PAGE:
He was pulled back in. That meant hed be once again in the orbit of those scumbags who look to do nothing much more than make a buck off a guy, use him up and spit him out. Not necessarily Povetkins people. I dont know them and cant speak to their reputation. But being in boxing, at a high level, means mingling with sharks on two legs.

Atlas accepted that trade off, and looked to smooth the rough edges off Povetkin. Starting with a July 19, 2009 win over Taurus Sykes, Povetkin (19-0 with 14 KOs) and Atlas teamed up to go 4-0. In his last bout, the 30-year-old Russian scored a TKO5 win over Javier Mora in Germany.

Atlas didnt go overboard talking up his kid. He didnt try to tell you that Sykes, and Jason Estrada and Leo Nolan and Javier Mora were this generations version of Foreman, Norton, Frazier and Lyle. Hed tell people that his kid–funny word for a 29-year-old, but Teddy uses it, which indicates his mindset when assuming the role of trainer–had promise, that he was coming along, that he was acting like a professional. That he was making the right choices, that he was progressing towards something, even if that was simply maximizing his potential, let alone grabbing a heavyweight championship.

The kid, who Teddy calls Sasha, wasnt as busy as Teddy wouldve liked. But the kids management were working on getting him fights, including the big one.

A Klitschko fight. The chance of a lifetime.

Meaty money.

Wladimir, the one with the iffier chin.


I ask Teddy about that opportunity, which was slated for Sept. 11 in Germany. He didnt bubble over with joy, shall we say. He reacts with the temperament of a guy who has been around the block, in a variety of rides, and knows that the journey would inevitably include bumps. The ride wouldnt be in a stretch limo, all expenses paid.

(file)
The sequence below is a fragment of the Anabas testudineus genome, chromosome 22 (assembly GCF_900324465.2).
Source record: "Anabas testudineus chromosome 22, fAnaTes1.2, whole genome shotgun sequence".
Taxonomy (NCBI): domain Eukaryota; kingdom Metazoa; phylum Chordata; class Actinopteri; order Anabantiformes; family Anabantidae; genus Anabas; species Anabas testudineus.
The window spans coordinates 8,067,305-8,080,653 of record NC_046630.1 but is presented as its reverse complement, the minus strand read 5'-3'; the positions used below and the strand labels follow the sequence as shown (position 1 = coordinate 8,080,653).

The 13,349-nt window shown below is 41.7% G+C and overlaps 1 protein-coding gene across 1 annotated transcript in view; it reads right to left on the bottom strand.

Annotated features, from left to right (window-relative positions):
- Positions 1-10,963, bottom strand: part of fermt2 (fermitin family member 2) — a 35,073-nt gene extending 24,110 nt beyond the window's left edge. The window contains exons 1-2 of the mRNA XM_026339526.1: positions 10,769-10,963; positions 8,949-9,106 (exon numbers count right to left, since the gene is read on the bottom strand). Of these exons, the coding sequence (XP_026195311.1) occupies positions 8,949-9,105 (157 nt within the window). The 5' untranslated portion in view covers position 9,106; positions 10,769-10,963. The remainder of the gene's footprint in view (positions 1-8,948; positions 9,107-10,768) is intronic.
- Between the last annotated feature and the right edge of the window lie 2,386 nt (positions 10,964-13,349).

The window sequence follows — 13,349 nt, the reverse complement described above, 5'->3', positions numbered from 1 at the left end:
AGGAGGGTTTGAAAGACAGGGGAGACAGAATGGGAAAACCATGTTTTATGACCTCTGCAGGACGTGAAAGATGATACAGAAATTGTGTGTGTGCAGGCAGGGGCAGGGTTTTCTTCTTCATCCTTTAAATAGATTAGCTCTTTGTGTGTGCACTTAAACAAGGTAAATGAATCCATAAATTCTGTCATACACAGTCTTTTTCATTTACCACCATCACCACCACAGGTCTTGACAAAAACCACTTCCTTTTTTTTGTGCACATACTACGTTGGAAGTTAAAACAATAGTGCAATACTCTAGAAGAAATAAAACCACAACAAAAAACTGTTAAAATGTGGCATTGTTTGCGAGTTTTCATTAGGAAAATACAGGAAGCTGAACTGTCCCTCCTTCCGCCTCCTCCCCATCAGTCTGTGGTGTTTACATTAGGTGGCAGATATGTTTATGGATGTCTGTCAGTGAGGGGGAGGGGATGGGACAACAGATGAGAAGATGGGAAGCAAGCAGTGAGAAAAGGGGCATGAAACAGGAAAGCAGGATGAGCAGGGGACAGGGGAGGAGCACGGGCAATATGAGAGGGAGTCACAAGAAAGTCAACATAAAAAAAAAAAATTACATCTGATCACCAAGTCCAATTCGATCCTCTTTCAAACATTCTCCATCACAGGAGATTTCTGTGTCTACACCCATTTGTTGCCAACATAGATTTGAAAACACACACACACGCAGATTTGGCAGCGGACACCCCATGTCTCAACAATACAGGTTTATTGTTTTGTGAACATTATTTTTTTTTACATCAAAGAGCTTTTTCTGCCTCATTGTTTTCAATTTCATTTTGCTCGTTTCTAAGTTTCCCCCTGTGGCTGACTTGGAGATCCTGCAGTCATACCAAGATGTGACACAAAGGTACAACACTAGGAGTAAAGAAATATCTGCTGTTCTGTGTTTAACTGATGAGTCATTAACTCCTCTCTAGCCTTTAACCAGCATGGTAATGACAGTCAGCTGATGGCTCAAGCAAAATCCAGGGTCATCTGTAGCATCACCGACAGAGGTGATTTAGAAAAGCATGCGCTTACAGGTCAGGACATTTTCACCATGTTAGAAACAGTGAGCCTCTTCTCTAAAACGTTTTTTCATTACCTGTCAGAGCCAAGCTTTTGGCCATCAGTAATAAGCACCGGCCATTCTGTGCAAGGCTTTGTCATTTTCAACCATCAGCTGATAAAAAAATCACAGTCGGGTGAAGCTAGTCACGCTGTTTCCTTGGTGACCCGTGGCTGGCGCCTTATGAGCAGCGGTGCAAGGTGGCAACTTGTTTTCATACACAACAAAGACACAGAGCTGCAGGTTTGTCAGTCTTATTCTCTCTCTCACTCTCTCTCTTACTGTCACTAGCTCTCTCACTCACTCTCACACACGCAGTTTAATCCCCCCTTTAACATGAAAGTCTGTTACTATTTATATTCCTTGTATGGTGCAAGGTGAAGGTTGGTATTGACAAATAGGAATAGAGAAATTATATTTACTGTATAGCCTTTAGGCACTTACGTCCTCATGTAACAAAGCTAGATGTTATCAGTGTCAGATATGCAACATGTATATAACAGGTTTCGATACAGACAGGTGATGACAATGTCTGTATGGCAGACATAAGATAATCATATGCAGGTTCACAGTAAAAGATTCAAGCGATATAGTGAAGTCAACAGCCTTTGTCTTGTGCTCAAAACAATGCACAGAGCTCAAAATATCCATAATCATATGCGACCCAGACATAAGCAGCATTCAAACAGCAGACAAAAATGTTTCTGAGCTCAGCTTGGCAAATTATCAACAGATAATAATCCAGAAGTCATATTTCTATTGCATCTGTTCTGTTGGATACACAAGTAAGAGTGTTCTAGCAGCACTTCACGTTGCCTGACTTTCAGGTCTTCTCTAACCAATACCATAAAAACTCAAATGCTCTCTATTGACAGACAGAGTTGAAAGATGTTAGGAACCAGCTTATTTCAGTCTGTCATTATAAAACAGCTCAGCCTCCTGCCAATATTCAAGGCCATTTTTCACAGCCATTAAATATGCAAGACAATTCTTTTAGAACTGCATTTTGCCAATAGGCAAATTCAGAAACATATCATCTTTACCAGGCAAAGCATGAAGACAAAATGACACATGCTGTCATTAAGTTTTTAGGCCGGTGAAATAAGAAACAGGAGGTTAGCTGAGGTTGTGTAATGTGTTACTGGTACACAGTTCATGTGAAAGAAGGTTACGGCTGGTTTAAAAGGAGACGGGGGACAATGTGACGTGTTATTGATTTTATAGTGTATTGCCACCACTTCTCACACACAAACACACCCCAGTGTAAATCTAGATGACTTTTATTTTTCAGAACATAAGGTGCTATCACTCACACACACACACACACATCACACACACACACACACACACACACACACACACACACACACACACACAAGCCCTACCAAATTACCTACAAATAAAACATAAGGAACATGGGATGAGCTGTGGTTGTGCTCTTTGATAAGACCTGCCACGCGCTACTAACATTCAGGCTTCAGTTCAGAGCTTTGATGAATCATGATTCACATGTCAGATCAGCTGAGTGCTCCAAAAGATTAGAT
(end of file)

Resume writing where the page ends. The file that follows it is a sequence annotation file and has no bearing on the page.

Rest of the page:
Up front, Atlas tells me that Povetkins dad had recently passed away. He pauses as he goes there. Maybe hes pondering his own father, the late Dr. Theodore Atlas, who is a revered figure on Staten Island, for his tireless efforts at caregiving, at his old school ways of doing $7 house calls for the sick and indigent.

Atlas says hell be assessing Povetkins mental state during a minicamp here in the US, seeing if hed be able to get a handle emotionally, if hes be ready to be the undersized (6-2, 225) underdog against the oversized 6-6 1/2, 245-pound champion.

I ask Atlas if his kid could win. If he didnt think he couldnt win, he wouldnt counsel the kid to take the fight, he says. But.. Atlas said…But…hed like more time to smooth off those edges. To get the kid understanding that it has to be an every second of every round deal. That offense flows off defense, and vice versa.